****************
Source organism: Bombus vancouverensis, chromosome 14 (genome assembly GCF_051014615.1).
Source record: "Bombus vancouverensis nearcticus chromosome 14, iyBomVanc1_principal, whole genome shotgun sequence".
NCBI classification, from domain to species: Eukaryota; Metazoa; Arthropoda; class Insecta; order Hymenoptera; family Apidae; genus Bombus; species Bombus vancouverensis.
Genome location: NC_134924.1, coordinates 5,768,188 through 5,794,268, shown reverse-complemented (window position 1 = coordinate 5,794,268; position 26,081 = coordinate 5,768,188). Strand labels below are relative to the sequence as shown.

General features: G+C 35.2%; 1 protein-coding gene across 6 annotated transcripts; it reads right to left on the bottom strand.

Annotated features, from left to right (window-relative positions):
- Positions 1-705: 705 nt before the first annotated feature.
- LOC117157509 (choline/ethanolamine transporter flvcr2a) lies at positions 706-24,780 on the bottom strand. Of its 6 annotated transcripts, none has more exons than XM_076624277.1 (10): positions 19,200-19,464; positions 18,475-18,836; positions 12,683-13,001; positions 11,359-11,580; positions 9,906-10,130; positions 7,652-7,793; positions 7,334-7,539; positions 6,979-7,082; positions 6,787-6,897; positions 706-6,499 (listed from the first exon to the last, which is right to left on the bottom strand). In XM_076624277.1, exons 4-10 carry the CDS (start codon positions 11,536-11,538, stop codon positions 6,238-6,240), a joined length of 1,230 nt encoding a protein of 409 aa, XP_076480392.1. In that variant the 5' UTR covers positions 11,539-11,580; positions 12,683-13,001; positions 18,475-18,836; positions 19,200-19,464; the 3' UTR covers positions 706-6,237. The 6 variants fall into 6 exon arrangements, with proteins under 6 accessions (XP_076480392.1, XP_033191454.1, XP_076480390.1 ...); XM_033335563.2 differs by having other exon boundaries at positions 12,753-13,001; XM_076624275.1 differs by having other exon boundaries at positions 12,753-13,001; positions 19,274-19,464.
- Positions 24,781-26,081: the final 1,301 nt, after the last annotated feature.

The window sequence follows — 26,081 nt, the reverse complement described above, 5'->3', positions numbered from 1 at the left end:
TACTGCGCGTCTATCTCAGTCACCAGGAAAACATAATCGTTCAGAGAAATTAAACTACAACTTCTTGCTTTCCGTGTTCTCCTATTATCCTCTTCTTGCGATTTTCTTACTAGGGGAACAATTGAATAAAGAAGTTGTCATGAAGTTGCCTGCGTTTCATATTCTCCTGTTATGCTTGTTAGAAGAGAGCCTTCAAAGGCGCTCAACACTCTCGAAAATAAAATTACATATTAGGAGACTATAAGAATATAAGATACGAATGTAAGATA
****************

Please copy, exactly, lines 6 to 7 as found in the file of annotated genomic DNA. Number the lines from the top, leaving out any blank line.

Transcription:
Annotated features, from left to right (window-relative positions):
- Positions 1-705: 705 nt before the first annotated feature.